Kevin McCarthy’s Ironic Downfall

Rep. Kevin McCarthy holds a press conference after being ousted as speaker of the House on October 3, 2023. (Photo by Elizabeth Frantz for The Washington Post via Getty Images)

Happy Wednesday! Before Mike gets back from vacation, we’re taking quick action to nominate him as the next speaker of the House.

Up to Speed

  • California Republican Kevin McCarthy was deposed as House speaker Tuesday afternoon in a 216-210 vote, with eight Republicans crossing the aisle to vote alongside every Democrat. It was the first time in U.S. history a speaker has been booted through a “motion to vacate” vote. Despite initial comments from scattered House Democrats suggesting they might help McCarthy protect the gavel, Democrats decided Tuesday morning they would vote unanimously to remove him, citing his lack of principle and repeated concessions to his party’s hard-right flank. Although many Republicans vowed to continue supporting him, the former speaker said Tuesday night he would not stand again for the job.
  • In the wake of the vote, Republican leadership retaliated against Democrats’ support for the measure with several small symbolic moves, evicting several former Democratic leaders, including Reps. Nancy Pelosi and Steny Hoyer, from their Capitol hideaway offices just off the House floor. The bipartisan Problem Solvers Caucus seems to be on life support: Republican members, enraged at their Democratic colleagues’ unwillingness to bail McCarthy out, are reportedly threatening to leave the group en masse.
  • Gov. Glenn Youngkin raised $7.45 million in the third quarter for his effort to lead a Republican takeover of the Virginia General Assembly in next month’s legislative elections, his political team tells The Dispatch. The GOP is defending a thin majority in the state House of Representatives and needs to flip four Democratic-held seats to capture the Virginia Senate. “Gov. Youngkin is all in on making Virginia the best place to live, work, and raise a family,” his adviser, Dave Rexrode, says in a statement. Youngkin has been raising the money from wealthy GOP donors who hope a strong showing in the Old Dominion’s off-year elections will encourage the governor to mount a late bid for the 2024 Republican presidential nomination.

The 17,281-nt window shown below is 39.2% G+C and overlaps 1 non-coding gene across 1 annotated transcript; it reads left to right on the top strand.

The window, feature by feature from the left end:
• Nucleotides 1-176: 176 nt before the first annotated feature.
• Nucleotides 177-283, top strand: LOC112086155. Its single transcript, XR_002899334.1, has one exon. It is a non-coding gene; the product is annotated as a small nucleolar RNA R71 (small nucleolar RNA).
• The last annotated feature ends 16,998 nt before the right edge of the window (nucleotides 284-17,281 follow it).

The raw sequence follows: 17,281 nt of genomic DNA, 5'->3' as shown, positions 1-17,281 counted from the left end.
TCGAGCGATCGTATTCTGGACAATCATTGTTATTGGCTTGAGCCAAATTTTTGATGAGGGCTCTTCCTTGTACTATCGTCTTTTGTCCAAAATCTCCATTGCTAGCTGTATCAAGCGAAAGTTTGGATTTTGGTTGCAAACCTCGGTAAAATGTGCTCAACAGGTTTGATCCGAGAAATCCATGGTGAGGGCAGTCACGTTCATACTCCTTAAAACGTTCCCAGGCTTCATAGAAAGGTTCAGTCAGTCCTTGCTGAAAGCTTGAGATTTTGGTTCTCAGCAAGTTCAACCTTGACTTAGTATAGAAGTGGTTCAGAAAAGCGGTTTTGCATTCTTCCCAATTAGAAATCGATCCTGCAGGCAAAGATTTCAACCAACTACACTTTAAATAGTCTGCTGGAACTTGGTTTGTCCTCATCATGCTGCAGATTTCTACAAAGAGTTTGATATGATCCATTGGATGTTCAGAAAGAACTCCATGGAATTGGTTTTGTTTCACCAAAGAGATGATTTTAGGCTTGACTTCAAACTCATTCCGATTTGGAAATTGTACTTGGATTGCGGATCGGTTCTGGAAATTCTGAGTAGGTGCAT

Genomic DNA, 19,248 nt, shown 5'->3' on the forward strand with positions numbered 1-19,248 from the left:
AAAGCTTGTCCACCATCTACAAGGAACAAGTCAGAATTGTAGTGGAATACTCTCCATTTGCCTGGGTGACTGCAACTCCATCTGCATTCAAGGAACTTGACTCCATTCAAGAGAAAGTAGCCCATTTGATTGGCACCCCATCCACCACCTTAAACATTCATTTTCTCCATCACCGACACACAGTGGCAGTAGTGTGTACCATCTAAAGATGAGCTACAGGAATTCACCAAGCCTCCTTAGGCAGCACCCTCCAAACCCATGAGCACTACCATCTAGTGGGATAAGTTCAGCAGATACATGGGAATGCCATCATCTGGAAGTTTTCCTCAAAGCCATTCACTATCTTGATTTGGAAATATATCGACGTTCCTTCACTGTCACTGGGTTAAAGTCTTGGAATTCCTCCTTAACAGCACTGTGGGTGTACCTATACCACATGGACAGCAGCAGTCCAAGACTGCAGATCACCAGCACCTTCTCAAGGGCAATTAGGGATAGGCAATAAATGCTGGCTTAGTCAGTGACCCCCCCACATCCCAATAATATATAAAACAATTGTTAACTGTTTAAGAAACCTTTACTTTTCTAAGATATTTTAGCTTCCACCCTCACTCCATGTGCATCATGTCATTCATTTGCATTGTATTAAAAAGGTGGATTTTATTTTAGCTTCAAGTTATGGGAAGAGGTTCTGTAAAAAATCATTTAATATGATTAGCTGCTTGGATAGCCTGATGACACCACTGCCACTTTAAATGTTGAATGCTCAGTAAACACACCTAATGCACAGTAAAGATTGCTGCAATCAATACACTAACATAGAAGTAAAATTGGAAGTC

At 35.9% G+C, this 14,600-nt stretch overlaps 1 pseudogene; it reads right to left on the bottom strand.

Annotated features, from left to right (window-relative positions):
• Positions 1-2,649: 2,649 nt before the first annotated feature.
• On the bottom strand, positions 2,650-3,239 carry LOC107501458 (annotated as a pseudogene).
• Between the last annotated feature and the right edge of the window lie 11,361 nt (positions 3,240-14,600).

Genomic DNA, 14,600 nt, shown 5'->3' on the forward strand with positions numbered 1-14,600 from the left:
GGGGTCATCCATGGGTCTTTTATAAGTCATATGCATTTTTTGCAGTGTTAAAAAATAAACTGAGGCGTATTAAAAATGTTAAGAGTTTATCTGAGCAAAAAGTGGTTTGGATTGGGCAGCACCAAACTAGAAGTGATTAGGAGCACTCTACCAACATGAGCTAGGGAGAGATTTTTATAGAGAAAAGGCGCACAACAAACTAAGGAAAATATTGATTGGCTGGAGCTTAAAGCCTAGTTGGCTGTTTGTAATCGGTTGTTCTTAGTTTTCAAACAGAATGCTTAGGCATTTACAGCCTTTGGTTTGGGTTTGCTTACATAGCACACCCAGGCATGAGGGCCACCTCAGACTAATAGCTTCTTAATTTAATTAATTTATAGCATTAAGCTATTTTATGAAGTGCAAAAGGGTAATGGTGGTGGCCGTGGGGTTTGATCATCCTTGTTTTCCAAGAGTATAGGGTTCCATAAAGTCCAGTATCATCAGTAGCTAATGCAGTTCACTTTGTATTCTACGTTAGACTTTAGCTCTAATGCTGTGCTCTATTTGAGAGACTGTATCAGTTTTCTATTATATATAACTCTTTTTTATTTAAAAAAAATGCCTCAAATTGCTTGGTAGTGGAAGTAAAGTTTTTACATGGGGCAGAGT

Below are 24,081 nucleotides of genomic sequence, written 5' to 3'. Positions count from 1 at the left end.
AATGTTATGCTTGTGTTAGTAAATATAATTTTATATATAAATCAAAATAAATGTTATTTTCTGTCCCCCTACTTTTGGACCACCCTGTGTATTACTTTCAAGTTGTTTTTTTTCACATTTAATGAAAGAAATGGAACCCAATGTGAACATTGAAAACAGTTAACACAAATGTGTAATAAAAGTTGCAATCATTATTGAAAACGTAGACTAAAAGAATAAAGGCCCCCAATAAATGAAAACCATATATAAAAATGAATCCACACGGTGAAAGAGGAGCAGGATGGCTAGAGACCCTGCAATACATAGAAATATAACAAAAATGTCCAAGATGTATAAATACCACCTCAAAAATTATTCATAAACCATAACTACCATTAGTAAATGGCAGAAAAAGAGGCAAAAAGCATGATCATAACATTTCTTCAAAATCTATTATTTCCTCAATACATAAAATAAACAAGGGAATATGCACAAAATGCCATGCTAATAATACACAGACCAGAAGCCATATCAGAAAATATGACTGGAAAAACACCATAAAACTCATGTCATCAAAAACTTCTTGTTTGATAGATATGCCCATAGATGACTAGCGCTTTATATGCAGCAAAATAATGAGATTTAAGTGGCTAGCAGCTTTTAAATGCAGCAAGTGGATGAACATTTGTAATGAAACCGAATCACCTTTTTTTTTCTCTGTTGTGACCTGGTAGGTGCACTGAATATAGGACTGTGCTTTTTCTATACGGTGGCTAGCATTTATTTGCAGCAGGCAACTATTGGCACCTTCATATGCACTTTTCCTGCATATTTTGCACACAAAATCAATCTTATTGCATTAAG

• Rep. Elissa Slotkin, a Democrat giving up her House seat to run for Senate in Michigan, raised $3 million in the third quarter and has grown her war chest to $5 million, The Messenger reports. Sen. Debbie Stabenow, the incumbent Democrat, is retiring in 2024. The Republican primary is expected to be spirited.
  • No Labels, the well-funded nonpartisan group making tentative plans to field a third-party unity presidential ticket, is asking the Democratic Party to stop working against its effort to get on the ballot in states that allow for it, the Associated Press reports. “We urge you to tell your state and national leadership that you will not participate in actions that threaten the very principles of liberty and freedom that are the bedrock of our democracy,” No Labels writes in an open letter to thousands of Democratic state and county leaders across the country.
  • With inflation vexing voters and polls showing Republicans hold their biggest advantage over Democrats on the economy in a generation, President Joe Biden’s campaign is out with a new television advertisement touting legislation he signed to lower the price of insulin for seniors and “investing in American-made clean energy to lower power costs for families.” The spot is running in Phoenix, the main media market in the key battleground state of Arizona.

McCarthy Out

In the end, Kevin McCarthy met his destiny on the road he took to avoid it.

To become speaker of a razor-thin and fractious Republican House majority, McCarthy—always more of an institutionalist and relationships guy than an ideological firebrand—made himself a supplicant to his party’s hard-right flank. He sacrificed much of the institutional power of the office to meet the demands of the House Freedom Caucus and gave its members an outsize presence on congressional committees. After initially denouncing the Capitol riot on January 6, he famously traveled to Mar-a-Lago to mend fences with Donald Trump. And he regularly bowed to the wishes of conference malcontents on House strategy—most notably by opening an impeachment inquiry into President Joe Biden last month.

It wasn’t enough. The “motion to vacate” mechanism McCarthy had resurrected in his bid to win Freedom Caucus support was the mechanism Rep. Matt Gaetz of Florida used to remove him. Trump stood by silently until the defenestration was complete. And Democrats cited McCarthy’s repeated concessions to his party’s wooliest members as part of their rationale for declining to protect him from Gaetz’s revolt.   

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